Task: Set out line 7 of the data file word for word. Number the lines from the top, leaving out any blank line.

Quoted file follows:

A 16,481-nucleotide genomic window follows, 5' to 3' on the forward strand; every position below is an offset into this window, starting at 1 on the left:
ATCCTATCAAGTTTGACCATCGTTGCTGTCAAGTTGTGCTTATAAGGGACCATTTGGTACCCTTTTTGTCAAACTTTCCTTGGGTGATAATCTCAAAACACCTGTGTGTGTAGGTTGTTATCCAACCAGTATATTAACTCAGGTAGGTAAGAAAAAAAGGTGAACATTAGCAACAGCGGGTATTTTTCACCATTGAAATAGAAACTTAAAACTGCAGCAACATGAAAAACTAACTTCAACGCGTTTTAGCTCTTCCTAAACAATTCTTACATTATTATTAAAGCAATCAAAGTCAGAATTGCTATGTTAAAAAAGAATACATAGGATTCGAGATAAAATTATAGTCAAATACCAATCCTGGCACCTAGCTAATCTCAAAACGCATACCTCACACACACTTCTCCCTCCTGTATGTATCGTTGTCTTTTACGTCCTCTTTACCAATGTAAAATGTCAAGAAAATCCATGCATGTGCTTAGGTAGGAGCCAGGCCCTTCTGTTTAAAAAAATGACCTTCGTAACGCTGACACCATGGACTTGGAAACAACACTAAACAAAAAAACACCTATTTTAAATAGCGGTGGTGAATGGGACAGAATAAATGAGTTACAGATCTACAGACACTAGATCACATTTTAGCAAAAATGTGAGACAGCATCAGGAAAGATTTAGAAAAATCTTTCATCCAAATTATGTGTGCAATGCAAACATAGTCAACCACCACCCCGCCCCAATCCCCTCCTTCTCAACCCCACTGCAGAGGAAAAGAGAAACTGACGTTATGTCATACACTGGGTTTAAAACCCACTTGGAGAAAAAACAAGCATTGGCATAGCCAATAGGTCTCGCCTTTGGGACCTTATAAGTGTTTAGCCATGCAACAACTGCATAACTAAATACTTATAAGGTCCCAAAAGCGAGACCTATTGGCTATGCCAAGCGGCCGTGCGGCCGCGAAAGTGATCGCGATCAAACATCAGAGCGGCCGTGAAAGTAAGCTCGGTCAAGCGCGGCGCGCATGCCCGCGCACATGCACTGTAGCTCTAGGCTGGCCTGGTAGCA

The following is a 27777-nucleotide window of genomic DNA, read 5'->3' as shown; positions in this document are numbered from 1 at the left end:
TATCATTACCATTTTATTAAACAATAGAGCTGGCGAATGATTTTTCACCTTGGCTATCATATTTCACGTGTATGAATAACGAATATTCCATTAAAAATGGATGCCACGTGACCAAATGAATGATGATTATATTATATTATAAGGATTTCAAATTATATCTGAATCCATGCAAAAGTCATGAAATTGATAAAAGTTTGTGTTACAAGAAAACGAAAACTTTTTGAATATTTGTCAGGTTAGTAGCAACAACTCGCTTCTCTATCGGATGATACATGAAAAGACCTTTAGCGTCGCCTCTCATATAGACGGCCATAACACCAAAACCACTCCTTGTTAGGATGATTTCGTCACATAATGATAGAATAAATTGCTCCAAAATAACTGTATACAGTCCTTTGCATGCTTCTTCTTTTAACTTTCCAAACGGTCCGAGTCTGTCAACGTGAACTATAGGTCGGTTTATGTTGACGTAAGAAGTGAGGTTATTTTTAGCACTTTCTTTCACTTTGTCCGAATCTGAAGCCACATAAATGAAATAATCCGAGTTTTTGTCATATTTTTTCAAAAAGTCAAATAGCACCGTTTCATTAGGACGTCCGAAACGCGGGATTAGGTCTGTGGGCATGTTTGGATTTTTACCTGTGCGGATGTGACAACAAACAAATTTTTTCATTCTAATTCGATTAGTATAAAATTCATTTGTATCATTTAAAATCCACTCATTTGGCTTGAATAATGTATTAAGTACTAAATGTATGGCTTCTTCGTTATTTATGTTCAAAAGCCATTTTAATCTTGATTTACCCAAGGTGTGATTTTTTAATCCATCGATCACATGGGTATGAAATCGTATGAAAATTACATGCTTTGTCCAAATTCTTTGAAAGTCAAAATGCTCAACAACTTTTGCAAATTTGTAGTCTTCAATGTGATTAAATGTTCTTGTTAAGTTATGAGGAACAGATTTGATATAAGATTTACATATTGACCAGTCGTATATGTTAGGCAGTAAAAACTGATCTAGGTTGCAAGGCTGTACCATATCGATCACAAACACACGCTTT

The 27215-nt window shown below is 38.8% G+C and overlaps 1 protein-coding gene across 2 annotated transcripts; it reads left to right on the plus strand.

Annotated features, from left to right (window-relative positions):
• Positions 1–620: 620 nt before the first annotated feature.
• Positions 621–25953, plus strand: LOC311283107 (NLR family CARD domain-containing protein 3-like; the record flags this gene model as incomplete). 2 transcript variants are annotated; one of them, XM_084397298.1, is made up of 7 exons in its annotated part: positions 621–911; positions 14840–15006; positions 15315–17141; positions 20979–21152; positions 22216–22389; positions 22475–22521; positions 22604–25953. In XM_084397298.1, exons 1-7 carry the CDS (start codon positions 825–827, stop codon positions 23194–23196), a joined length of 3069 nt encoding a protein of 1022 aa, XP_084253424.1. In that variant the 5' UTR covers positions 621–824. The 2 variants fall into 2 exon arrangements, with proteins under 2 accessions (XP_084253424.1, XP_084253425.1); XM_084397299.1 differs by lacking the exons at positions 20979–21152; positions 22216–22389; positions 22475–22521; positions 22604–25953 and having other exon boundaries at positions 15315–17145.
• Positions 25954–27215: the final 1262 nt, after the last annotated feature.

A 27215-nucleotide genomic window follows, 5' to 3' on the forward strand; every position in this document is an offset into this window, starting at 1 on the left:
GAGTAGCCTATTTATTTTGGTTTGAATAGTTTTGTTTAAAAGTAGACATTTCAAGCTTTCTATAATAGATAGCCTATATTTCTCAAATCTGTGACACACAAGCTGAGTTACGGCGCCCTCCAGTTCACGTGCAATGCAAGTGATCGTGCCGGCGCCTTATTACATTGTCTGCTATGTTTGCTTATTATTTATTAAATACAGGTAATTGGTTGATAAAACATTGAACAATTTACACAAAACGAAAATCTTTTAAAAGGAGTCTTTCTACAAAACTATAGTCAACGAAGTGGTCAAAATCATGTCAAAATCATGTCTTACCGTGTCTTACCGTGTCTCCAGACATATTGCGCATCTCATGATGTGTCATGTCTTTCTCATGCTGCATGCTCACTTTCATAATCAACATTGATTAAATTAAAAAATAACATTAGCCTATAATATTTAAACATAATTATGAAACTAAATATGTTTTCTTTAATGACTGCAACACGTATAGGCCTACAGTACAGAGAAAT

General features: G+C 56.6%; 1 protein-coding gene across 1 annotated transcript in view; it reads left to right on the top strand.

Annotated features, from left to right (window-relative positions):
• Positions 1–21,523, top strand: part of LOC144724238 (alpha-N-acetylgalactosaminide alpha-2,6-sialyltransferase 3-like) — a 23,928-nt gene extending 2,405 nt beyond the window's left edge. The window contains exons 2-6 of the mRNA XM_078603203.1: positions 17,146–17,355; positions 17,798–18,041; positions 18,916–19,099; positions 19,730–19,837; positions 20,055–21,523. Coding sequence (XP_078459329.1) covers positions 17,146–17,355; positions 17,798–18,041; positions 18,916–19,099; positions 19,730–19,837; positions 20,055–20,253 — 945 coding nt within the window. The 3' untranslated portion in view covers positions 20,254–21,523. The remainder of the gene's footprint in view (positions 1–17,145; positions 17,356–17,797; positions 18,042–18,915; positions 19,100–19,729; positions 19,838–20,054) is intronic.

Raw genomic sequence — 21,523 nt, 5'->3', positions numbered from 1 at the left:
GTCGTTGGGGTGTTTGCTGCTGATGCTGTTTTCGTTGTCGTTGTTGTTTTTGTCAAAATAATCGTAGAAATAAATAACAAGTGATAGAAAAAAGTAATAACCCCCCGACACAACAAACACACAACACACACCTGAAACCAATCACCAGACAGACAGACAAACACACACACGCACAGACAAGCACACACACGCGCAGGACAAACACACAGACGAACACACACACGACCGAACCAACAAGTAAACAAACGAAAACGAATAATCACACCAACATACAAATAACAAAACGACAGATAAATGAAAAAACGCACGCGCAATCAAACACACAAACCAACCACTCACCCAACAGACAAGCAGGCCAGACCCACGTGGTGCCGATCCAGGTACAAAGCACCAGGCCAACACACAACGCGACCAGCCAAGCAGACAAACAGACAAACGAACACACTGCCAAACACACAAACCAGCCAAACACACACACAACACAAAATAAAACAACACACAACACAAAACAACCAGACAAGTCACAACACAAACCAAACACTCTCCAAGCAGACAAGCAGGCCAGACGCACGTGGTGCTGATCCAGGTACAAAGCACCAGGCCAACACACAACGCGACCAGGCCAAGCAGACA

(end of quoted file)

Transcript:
• Positions 1–620: 620 nt before the first annotated feature.